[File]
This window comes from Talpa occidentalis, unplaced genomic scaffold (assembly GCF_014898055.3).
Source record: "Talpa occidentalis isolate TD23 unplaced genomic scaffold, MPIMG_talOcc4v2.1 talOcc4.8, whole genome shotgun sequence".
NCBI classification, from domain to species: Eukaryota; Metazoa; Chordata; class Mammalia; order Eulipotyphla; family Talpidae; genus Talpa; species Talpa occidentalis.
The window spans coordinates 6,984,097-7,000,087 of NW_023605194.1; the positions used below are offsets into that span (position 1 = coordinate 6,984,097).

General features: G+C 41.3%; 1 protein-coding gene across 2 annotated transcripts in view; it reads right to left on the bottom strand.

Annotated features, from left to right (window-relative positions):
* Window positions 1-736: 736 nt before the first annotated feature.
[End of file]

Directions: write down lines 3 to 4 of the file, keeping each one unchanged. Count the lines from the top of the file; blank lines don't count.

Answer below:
NCBI classification, from domain to species: Eukaryota; Metazoa; Chordata; class Mammalia; order Eulipotyphla; family Talpidae; genus Talpa; species Talpa occidentalis.
The window spans coordinates 6,984,097-7,000,087 of NW_023605194.1; the positions used below are offsets into that span (position 1 = coordinate 6,984,097).